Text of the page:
• 57°

Blackwell talks election reform

Ohio Secretary of State J. Kenneth Blackwell met with the Lawrence County Board of Elections yesterday afternoon and brought forth suggestions to improve state elections.

"This is part of the secretary’s effort to get outside of Columbus and discuss concerns and issues," said James Lee, a public

information officer for Blackwell.

One of the suggestions was eliminating punch cards and installing a new touch pad voting system.

"We’re not at risk of becoming another Florida," Blackwell said. "But these systems are more reliable, accurate and are easier to use."

The estimated cost to upgrade Lawrence County to a touch pad system is $745,000. However, a bill in the U.S. House of Representatives could provide federal money to pay for 90 percent of the upgrading cost, meaning the county would only have to pay $74,000.

A similar bill in the Senate could pay for the entire cost. However, Blackwell said the mandates included in this bill would probably make the cost of upgrading more than paying the remaining 10%.

The cost to upgrade the entire state will be approximately $150 million out of the $3.5 billion that the federal government could appropriate.

The county could purchase the equipment on its own or do a joint purchase with one or more other counties, Blackwell said.

Blackwell said he would like to have counties using the new equipment in the March 2004 primary elections so it will not be used for the first time in the November 2004 general election.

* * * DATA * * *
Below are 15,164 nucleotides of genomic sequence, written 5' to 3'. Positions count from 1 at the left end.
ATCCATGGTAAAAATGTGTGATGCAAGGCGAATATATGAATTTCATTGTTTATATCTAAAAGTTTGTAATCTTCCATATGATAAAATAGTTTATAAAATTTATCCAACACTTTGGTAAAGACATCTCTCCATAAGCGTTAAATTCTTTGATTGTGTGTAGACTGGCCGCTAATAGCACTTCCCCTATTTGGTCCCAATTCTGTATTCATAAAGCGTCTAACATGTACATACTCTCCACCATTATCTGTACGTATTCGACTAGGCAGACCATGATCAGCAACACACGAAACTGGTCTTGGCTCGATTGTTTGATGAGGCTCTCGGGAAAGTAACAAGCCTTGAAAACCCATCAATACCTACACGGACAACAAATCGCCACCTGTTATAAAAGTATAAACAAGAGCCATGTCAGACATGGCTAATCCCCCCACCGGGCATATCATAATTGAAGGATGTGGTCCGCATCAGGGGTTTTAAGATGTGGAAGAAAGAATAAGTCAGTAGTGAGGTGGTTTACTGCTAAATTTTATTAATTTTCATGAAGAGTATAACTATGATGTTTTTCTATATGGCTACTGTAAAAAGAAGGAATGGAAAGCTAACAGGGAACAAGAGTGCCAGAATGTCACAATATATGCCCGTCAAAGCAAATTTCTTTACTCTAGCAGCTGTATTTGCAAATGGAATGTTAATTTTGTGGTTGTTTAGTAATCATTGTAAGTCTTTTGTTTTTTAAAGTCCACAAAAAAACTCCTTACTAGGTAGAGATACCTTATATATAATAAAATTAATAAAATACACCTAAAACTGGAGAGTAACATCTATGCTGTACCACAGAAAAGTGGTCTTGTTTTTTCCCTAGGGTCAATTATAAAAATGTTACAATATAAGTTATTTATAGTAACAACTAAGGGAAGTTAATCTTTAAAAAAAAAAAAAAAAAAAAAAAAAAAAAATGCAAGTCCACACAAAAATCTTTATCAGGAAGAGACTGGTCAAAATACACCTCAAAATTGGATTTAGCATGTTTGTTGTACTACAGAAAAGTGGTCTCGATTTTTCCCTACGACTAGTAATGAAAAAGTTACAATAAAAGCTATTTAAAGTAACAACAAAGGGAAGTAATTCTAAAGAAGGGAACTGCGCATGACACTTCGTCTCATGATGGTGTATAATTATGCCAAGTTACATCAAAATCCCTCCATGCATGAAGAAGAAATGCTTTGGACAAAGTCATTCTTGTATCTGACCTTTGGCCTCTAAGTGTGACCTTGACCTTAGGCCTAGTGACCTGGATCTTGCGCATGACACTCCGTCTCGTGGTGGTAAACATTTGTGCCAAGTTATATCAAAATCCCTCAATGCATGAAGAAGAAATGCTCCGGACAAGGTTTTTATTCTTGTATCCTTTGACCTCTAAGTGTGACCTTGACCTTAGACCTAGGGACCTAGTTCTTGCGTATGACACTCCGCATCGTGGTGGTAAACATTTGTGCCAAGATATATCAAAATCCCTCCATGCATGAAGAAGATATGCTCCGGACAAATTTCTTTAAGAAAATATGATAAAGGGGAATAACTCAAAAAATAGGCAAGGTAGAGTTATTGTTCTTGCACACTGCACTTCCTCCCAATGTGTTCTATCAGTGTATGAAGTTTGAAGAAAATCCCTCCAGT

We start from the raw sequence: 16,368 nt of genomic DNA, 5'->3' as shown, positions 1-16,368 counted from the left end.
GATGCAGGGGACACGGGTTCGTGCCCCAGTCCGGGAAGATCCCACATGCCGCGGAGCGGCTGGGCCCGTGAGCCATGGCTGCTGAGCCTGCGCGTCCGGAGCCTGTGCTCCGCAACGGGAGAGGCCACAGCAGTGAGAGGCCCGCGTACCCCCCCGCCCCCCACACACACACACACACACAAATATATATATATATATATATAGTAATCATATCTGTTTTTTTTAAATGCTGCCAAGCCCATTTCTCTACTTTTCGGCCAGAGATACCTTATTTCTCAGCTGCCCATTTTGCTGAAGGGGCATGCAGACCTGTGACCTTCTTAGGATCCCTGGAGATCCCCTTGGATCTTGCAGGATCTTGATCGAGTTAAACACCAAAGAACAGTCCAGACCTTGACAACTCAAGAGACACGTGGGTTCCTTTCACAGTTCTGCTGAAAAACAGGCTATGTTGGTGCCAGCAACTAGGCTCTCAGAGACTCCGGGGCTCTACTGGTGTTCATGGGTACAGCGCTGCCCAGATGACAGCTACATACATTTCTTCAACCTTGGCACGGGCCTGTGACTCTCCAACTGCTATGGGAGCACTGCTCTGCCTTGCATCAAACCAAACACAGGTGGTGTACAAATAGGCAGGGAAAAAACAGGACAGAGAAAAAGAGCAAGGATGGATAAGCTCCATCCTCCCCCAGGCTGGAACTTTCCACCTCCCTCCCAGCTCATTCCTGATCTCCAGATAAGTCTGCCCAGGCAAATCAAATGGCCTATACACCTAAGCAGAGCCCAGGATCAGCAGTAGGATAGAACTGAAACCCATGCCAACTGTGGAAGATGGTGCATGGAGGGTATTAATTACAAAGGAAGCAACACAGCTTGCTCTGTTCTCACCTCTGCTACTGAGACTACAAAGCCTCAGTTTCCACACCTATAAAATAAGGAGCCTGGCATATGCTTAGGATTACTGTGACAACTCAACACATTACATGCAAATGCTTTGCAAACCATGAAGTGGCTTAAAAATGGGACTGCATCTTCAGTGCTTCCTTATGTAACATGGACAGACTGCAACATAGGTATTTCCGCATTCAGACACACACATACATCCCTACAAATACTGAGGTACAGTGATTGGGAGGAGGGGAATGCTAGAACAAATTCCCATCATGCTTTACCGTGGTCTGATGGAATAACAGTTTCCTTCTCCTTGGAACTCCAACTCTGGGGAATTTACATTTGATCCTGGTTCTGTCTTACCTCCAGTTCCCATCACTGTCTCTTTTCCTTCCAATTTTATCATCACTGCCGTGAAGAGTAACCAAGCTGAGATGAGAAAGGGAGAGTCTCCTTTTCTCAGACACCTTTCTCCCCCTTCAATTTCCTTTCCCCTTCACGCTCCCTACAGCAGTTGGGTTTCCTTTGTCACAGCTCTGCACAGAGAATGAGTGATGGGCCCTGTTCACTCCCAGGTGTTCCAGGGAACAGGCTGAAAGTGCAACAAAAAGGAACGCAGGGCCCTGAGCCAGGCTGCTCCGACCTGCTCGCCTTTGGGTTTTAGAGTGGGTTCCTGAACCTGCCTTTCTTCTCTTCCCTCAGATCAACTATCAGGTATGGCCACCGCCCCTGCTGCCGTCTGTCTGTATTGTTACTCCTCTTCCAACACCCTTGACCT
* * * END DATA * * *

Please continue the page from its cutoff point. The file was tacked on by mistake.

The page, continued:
"If we get the 90%, I’m all for it," commented Robert E. Griffith, a member of the board of elections. "But, I’d like to get it to one percent if possible," suggesting that Lawrence County could possibly partner with a neighboring county for the purchase.

Whether or not the entire state upgrades to touch pad systems, Blackwell said his three goals of improving elections are protecting against over vote, having counts at the precinct level, and having a paper trail available in case of an audit.

Also, after voting, voters will receive a printout stating their votes are counted with the new touch pad system.

Even after upgrading to more advanced voting equipment, Blackwell said, voter education cannot be taken out of the picture.

Touch pad systems are in place in Franklin County. Blackwell said some of the voters pressed the "VOTE" button for every office for which they were voting. Only the first office was counted as a result.

Lee said as counties upgrade to the new systems, the Secretary of State’s office will try to put the new machines on display at county fairs to show voters how to use them.

Blackwell also pointed out that because of Ohio’s political importance, they will probably receive the federal money.

"The President is speaking at two commencements," Blackwell said. "One is West Point and one is OSU. It’s no accident." Ameila A. Pridemore/The Ironton Tribune